Building the BT Open Source Business Case

03Jan08

The Osmosoft team recently made a pilgrimage to Paris in order to support BT and JP Rangaswami’s presence at Le Web 3. Both Phil Whitehouse and Phil Hawksworth from our Osmosoft team have done a great job of covering the event on their respective blogs, so no need for another recap. Rather, I wanted to touch on a topic that came up a number of times as I was manning the BT and Osmosoft booth with the rest of the team; the reason behind BT’s open source initiative.

About two-thirds of the conference attendees who came by our booth had previously heard about BT as the traditional telecom provider in the UK, and some even knew we had a global arm that provided communication services all over the world. But what intrigued most everyone that stopped by was the reasoning behind BT’s support of open source and Osmosoft. What was the business case? Why invest into an area that had a questionable ROI? How does open source fit into BT? While the team had prepared a bit for answering questions from Le Web 3 attendees, most of the preparation centered around RippleRap, our social note-taking product that was launched at the conference, and less on our corporate strategy.

So what is our strategy then? Well, here’s my take. BT recognizes and anticipates open source solutions playing a much bigger role in the enterprise space in the very near future, thus the investment in Osmosoft. Our size and breadth (100,000+ employees around the world) allows us to implement today’s solutions that take advantage of software from Oracle, Microsoft, IBM, and tons of other major players but also at the same time to put an investment in ensuring we learn and experience when/where open source is the optimal solution for our us, our customers, and our partners. And rather than just being another research team, we’re taking a hand’s on approach with producing a product (RippleRap) through the engagement of an open source project (TiddlyWiki).

While TiddlyWiki is just one project, our small team is serving not only as a successful example, but also to show other BT teams how to add expertise in certain open source solutions (potentially enterprise email, collaboration platforms, etc.) to their list of proprietary offerings. We’re already working closely with our Global Services colleagues to expand revenue opportunities with a couple existing customers. I haven’t mentioned other traditional reasons for adopting open source such as reduced vendor lock-in, software as a service (SaaS), and so on, but as I gain hands-on experience in those areas, I will update as appropriate. The ROI is less straightforward than I was hoping, but calculating ROI’s have always been a bit of a black art anyways, so I won’t fret too much ;-).

For the large majority of attendees, my explanation made sense and they usually left with a new appreciation for what BT and the Osmosoft team are trying to accomplish in the open source space. There were still a few people unconvinced, but as I and the rest of the team gain more experience with open source software, projects and communities, I hope to strengthen our business case to a point where it’s bit more robust than my babbling above. I’m really looking forward to diving deeper into this world.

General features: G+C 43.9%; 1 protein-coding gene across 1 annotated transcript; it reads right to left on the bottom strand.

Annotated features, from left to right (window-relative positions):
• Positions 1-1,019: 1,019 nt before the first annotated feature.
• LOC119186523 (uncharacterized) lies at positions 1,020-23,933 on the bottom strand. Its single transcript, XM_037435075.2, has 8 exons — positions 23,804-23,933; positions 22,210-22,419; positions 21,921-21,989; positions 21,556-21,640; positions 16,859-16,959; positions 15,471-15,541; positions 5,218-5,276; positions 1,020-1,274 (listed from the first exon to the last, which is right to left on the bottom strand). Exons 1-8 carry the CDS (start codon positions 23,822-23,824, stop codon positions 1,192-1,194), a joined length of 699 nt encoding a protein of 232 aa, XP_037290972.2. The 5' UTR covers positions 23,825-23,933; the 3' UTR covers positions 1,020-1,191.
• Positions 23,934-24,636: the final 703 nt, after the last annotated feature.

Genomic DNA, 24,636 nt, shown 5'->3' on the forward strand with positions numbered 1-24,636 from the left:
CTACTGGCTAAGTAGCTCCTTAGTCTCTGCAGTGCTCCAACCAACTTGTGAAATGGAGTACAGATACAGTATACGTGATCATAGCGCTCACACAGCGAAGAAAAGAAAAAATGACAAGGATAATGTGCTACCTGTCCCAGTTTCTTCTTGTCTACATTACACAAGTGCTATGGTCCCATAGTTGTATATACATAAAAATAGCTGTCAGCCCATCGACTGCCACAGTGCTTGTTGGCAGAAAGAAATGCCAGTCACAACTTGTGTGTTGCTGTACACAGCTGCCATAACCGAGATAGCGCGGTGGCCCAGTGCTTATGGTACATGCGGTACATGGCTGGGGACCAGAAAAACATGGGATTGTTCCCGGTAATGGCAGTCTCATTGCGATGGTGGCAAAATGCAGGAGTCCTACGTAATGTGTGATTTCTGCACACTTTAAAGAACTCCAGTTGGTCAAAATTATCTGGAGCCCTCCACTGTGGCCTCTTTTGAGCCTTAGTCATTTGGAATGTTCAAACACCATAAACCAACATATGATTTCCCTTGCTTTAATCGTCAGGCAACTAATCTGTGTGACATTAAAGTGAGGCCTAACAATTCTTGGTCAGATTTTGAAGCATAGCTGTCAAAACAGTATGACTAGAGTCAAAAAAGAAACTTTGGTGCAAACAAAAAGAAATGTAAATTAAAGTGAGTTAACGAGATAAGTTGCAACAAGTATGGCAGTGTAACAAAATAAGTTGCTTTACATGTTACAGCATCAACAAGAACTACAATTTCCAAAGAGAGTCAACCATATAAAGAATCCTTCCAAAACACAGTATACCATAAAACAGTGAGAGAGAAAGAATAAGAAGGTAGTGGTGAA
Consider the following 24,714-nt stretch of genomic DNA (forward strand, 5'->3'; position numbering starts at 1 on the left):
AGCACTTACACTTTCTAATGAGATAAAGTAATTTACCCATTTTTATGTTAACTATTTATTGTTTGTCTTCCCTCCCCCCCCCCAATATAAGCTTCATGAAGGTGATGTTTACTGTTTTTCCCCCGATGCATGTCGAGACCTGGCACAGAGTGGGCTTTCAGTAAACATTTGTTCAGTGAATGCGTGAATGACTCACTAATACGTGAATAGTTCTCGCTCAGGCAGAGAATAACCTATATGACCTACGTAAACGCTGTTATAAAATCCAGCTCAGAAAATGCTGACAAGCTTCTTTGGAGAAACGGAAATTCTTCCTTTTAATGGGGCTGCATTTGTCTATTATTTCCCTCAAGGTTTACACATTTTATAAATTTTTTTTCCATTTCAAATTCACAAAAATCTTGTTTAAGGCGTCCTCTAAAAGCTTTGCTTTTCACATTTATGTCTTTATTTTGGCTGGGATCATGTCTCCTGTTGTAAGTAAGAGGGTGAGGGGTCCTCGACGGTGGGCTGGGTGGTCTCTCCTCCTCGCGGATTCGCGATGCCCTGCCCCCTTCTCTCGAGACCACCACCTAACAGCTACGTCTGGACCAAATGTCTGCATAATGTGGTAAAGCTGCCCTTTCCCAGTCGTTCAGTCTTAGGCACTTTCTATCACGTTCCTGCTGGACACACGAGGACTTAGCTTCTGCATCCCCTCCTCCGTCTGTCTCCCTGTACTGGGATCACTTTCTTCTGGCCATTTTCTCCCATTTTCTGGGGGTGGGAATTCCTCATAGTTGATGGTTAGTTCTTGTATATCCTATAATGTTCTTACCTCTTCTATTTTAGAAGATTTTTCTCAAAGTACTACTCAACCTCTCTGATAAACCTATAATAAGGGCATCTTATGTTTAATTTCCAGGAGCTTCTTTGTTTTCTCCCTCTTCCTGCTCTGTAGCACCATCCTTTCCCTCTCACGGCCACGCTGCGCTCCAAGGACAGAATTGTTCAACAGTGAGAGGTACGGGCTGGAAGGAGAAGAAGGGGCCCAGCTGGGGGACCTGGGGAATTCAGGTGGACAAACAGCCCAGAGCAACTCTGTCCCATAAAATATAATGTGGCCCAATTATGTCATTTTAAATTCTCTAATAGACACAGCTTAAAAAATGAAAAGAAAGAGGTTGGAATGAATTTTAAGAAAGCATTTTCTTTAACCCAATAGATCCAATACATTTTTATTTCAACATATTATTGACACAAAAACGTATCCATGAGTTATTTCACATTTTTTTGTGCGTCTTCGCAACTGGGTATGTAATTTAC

(image above from Hugh MacLeod’s genius)

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5 Responses to “Building the BT Open Source Business Case”

  1. Great post! There’s another area where I think greater experience will come in helpful, and that’s in our external communication.

    With our daily exposure to open source it’s easy to forget just how foreign a concept this is for many people. At Le Web, I found one of the biggest challenges was gauging people’s technical competence and understanding (not to mention their English speaking capabilities), and then tailoring my talk to suit. I was definitely better at the end of the two days than at the start, and heaven knows there’s still heaps of room for improvement! And as we get better at describing what we do, it will become more impactful and hopefully help us meet our objectives.

  2. 2 FND

    Thank you very much for this, James!
    Now I’ll have a bit of an easier time explaining to family and friends what it is that I’ll be doing at Osmosoft Towers, and why.
    The problem, of course, is that there’s no clear “I’m an engineer; I build airplanes” kind of answer in this line of work…

    With regards to the “not another research team” part, would it be fair to classify Osmosoft as something of an “applied think tank”?
    That might make people understand (and accept) the inherent blurriness of these issues.

  3. How would you explain this now? And I wonder how the case for BT compares with that for other companies with experience of Open Source, such as IBM or perhaps Sun. Has that been something you have come across?

  4. 4 dr1ft3r

    James M – Since the acquisition of MySQL by Sun and the large investment into Automattic (WordPress), large-ish valuations of open source projects and companies have arisen. This affects the Osmosoft team only slightly that it increases the ‘book value’ of the acquisiton asset (Osmosoft) to BT, but not necessarily our overall business case. Our goals are still to help shepard BT into the open source community and creating an environment that allows the solutions we (BT) develop/sell/utilize to be whatever is the best for that problem/customer whether it be closed-source or open source. We’ve made a lot of inroads with the technical community within BT in the past year, but there’s still a long ways to go…


  1. 1 My First TiddlyWiki Application « James Shi’s musings about everything and nothing…

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